Given the similarly obsessive nature of their central characters, Highsmith’s eighth novel The Cry of the Owl (1962) could be seen as a companion piece to her previous book This Sweet Sickness. Early on in the former, we find Robert Forester spying on a young woman, Jenny Thierolf, through the window of her home as she cooks dinner. Highsmith writes: ‘He hated acting like a criminal […] The ignominy of being caught as a prowler was too unpleasant for him to try to imagine. Prowlers usually watched women undressing. They had other unsavoury habits, Robert had heard. What he felt, what he had was like a terrible thirst that had to be quenched’. Jenny finds out that Robert has been watching her but rather than call the police she invites him into her home – the start of another of Highsmith’s complex, unconventional relationships.
‘Reading the book can be likened to taking a hallucinogenic drug’ argues Highsmith biographer Andrew Wilson, ‘one that alters one’s perceptions and uncomfortably shifts the basis of reality.’ The Cry of the Owl attracted interest from filmmakers soon after its publication but it would take twenty-five years for a feature-length film version to materialise.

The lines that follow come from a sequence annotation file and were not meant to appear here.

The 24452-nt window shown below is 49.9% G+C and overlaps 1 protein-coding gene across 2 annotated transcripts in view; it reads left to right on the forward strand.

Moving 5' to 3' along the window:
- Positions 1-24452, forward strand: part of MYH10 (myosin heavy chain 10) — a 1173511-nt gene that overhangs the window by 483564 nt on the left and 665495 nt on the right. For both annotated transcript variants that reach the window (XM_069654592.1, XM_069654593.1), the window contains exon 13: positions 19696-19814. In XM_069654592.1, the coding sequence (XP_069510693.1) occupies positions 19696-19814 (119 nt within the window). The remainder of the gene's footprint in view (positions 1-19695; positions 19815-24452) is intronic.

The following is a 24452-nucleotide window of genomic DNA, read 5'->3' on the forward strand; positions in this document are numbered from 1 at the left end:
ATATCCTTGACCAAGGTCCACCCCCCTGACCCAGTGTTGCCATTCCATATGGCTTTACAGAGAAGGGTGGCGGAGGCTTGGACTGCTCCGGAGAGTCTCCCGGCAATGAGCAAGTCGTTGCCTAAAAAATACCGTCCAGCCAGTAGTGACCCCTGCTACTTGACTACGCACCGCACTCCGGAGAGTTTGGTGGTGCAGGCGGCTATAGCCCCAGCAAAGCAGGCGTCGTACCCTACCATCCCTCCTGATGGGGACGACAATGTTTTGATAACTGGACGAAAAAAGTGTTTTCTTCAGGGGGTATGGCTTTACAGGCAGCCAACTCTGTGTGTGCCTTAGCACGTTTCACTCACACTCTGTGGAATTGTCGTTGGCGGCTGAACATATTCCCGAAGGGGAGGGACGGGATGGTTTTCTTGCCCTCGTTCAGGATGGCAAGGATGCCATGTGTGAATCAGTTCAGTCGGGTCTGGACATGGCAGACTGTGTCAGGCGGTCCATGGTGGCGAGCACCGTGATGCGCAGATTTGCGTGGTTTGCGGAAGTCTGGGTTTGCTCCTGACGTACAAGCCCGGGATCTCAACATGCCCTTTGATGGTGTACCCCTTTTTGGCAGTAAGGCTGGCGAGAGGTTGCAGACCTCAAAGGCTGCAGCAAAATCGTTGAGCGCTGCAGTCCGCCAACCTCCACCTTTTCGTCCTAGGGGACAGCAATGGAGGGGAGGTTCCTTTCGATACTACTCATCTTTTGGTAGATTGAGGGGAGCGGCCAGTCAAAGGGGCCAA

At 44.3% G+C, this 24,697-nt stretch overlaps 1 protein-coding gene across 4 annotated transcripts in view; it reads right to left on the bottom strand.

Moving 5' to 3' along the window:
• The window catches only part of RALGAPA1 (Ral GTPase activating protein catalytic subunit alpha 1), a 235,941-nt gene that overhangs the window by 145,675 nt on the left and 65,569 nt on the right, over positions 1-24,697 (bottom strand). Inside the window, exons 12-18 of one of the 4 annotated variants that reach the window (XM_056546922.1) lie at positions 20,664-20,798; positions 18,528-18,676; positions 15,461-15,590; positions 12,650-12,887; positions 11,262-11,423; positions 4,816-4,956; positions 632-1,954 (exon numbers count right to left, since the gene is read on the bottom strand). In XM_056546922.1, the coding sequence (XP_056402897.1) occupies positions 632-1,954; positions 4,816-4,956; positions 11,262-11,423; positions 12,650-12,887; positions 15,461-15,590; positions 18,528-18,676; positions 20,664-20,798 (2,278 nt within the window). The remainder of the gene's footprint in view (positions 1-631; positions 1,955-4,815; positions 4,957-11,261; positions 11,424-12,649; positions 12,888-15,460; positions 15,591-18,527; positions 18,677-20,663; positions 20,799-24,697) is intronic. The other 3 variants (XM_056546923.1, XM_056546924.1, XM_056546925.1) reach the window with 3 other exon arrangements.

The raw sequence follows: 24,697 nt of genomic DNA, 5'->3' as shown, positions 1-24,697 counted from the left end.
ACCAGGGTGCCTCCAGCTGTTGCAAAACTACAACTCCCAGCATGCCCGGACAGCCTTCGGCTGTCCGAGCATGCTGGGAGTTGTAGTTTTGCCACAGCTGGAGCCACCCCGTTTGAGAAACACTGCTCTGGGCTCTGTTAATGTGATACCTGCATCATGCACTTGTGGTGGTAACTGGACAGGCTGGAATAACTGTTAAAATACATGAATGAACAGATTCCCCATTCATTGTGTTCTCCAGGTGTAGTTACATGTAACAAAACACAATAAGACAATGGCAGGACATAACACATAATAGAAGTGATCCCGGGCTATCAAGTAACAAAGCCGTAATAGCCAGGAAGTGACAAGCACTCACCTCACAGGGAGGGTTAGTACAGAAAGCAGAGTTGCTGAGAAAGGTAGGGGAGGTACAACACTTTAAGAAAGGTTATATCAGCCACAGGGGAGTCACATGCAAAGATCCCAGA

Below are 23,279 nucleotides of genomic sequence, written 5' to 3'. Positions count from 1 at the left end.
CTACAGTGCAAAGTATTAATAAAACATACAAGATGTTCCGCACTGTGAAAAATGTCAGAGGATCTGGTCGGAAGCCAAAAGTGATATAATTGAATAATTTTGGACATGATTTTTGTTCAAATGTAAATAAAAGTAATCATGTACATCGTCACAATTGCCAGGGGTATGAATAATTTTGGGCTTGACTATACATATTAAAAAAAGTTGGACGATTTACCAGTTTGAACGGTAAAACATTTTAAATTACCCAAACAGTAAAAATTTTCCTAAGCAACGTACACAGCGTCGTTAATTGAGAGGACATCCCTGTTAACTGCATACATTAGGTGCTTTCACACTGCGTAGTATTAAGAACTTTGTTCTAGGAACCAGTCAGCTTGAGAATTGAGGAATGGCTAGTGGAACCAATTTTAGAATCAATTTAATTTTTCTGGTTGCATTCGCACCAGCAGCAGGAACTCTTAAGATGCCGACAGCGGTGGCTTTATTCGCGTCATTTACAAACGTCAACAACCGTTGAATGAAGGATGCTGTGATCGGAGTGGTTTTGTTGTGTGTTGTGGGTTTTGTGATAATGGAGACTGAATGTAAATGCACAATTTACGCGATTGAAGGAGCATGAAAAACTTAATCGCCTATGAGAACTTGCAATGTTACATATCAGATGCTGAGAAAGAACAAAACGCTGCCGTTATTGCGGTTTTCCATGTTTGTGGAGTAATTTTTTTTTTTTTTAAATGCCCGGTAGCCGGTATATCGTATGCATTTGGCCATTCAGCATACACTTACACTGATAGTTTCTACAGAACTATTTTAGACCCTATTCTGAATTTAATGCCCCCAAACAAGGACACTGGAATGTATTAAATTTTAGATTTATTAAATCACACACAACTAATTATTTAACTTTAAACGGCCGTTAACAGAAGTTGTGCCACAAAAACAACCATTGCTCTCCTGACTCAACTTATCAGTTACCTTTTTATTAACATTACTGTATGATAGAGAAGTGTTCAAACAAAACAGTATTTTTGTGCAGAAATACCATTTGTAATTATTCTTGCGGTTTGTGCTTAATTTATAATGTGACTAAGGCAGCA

Most famous for small-town Hitchcockian thrillers such as This Man Must Die (1969) or Le Boucher (1970), prolific French critic-turned-director Claude Chabrol seemed ideally suited to Highsmith’s world. All the more surprising then, that among his many literary adaptations (Nicholas Blake, Ed McBain, Georges Simenon, Ruth Rendell and more) there is only one of Highsmith. His 1987 big screen version of The Cry of the Owl stars Christophe Malavoy as Robert and Mathilda May as Jenny but it’s Virginie Thévenet’s Véronique – Robert’s knife-twisting femme fatale of an ex-wife – that regularly threatens to steal the show. Chabrol and regular cinematographer Jean Rabier give the film a suitably dark, lugubrious feel in keeping with Robert’s melancholic air. ‘Forestier is indeed a bird of evil omen […]’ notes Chabrol scholar Guy Austin, ‘The gaze of the voyeur, apparently detached and innocent, is nothing of the sort […]’